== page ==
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Sexting: What's a Parent to Do?

By John Thurman
Guest Contributor

CBN.comHe came into my office visibly upset; we shared a quick greeting and before you know it he shoved a cell phone close to my eyes and said, “Look at this!” I was thrown for a loop when I began to focus on the screen of his 15-year-old daughter’s cell phone. It was her, sans blouse and supporting garments. First of all, there is no woman, young or old, that I need to see other than my wife. This still somewhat shocking episode began a new phase of my counseling practice: working with parents and their teens after he or she was busted for sexting. Since that cold winter day two years ago, I have worked with dozens of teens and their families as they come to terms with this phenomenon.

How Has Sexting Happened?

Teens are not well known for impulse control. But, up until the advent of the camera phone and web cams, photos of nude and semi-nude teens were regulated to Girls Gone Wild and shady pornographic Web sites. That has all changed, and parents need to wake up and smell the coffee.

Manipulating Parental Ignorance

What most parents don’t realize is that their kids can sometimes play them for fools. You don’t have to be a techno wizard or a curator of pop culture to know a little bit about Facebook, MySpace, and tweeting on Twitter. In a Reader’s Digest article, Pamela Paul, author of Pornified: How Pornography is Transforming our Lives, Our Relationships, and Our Families, wrote, “It is appalling…. Among girls and boys, porn has become increasingly accepted, even as kind of cool.” That's a far cry from sneaking a peak at your older brother’s Playboy. Now, nude and semi-nude images of young men and women are a mere click or two away.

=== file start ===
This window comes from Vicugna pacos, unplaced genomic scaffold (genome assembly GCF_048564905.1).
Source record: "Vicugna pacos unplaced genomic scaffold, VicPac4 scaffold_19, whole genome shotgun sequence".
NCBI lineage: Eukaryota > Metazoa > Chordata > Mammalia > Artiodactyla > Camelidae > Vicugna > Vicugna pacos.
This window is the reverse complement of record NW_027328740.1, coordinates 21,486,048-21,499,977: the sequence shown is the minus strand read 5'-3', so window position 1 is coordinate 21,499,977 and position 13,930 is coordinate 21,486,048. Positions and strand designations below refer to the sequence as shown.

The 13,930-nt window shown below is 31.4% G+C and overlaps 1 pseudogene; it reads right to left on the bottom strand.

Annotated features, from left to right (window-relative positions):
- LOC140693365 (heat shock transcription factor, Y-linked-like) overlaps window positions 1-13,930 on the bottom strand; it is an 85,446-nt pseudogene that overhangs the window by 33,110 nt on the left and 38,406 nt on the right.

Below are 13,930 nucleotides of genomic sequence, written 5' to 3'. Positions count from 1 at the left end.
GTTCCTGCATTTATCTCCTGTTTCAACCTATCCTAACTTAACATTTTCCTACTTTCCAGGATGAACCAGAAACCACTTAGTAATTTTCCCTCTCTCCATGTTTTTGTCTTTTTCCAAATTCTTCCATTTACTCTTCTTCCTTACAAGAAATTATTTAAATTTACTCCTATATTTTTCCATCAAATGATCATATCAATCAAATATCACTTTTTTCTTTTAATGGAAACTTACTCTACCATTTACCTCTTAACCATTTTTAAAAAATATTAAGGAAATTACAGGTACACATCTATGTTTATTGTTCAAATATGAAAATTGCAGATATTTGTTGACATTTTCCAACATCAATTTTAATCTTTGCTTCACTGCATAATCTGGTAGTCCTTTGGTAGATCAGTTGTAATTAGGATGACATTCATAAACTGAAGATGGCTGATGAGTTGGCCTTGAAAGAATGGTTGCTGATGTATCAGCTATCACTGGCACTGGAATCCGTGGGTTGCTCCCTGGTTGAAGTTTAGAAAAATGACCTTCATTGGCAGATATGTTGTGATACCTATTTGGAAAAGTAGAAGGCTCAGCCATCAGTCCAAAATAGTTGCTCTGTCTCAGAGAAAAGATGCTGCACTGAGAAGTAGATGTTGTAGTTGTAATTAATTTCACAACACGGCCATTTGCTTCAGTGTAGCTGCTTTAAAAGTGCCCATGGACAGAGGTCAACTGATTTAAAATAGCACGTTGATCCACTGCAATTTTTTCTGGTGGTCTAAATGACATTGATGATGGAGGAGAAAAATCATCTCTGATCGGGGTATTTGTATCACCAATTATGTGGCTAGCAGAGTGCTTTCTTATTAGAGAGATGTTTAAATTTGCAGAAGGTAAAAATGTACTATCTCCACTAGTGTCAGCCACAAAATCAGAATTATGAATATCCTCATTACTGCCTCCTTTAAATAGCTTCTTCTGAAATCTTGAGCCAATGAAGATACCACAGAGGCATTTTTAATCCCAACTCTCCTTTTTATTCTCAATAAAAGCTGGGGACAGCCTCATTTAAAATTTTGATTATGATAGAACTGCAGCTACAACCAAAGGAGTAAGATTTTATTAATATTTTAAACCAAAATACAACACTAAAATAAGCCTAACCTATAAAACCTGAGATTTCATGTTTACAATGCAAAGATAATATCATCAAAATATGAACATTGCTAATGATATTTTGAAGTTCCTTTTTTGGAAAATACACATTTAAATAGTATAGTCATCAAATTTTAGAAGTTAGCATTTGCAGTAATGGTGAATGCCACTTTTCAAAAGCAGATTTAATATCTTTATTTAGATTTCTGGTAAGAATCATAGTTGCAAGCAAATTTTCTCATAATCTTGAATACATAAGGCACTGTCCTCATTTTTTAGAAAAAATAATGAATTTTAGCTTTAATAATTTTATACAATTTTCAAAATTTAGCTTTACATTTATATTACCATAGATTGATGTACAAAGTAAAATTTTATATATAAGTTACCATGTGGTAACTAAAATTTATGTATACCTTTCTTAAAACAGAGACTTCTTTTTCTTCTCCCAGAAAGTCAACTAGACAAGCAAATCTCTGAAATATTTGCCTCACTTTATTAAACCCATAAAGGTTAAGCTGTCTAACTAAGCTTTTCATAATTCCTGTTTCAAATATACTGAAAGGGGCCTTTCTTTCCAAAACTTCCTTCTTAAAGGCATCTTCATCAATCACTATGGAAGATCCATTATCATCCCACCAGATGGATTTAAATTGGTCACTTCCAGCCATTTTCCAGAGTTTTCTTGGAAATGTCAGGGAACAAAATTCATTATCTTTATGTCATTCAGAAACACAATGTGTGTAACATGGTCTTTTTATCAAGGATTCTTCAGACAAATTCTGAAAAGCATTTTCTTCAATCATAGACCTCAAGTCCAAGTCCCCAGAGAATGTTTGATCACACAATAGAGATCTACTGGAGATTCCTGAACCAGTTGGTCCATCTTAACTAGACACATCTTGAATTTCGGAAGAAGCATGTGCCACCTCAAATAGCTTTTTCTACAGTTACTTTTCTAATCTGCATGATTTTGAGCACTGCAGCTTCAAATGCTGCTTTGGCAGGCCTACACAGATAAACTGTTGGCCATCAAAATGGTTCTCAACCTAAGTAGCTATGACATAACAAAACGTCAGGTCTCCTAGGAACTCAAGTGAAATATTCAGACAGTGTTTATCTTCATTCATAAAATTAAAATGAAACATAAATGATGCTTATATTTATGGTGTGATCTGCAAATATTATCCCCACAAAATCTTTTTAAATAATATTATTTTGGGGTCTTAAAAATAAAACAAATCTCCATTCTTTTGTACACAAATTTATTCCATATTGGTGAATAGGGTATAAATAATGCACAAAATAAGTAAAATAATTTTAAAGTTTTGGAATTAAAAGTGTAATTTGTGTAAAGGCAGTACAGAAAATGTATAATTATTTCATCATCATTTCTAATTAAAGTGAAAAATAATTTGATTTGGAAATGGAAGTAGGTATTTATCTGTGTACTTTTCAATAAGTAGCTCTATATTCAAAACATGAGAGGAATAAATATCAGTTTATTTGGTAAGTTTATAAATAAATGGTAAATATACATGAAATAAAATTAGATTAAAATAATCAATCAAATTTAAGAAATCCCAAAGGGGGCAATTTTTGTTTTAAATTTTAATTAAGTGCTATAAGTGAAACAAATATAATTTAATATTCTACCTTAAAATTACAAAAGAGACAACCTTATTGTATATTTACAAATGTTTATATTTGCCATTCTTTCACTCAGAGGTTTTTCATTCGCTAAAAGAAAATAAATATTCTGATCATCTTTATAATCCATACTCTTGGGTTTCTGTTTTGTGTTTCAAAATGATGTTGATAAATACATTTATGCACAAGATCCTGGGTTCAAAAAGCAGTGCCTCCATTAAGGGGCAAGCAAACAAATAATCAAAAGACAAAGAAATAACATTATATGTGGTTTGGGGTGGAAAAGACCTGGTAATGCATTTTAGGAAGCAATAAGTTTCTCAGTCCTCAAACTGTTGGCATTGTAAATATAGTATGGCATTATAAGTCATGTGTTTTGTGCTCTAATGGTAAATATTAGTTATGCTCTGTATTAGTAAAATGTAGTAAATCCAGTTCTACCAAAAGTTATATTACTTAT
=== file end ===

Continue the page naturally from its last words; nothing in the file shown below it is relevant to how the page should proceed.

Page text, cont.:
You Are the Parent!

Principle 1:

You are the parent. You pay the bill. You own the phone. Therefore, you have the right and responsibility to be a good watchdog.

Principle 2:

Get out of denial and learn how to check up on your kid. Privacy has to do with changing clothes and going to the bathroom, not ignoring all of their tech communication.

Protecting Your Teen

There are a number of key actions you as a parent can take to be effective in lowering the risk to your teen. Remember, you are the parent; you have every right to access your child's Internet accounts and cell phone. After all, you do pay for them. Forget about their privacy, except when it comes to using the bathroom and dressing. Be nosy, know where they are going and where they have been.

Resources that can help you protect your child:

  • Wired Moms - You should really check this group out. They will show you how to check up on your kids or visit their Twitter page.
  • Cell Phone Spy Elite - It's a device that retrieves deleted text messages from cell phones.
  • Safe Eyes - It tracks your kids' instant messaging, monitors online social networks, and can impose online minute restrictions.
  • - They offer software you can load into your child’s cell phone and computer alerts that will advise you if inappropriate content goes out.
  • - A fairly safe social network, LMK (“Let Me Know”) is based on the Girl Scouts site,, where girls can talk to other girls about Internet safety.


*Reprinted with permission from the LifeWorks Group weekly eNews, (Copyright, 2004-2010), To receive this valuable weekly resource, subscribe at

John Thurman is a counselor, speaker, and writer who focuses on helping people learn to develop resilience by bouncing back from setbacks that they have experienced in their personal lives and relationships. He has been married for more than 35 years and is based in New Mexico. Find out more by visiting his Web site at:

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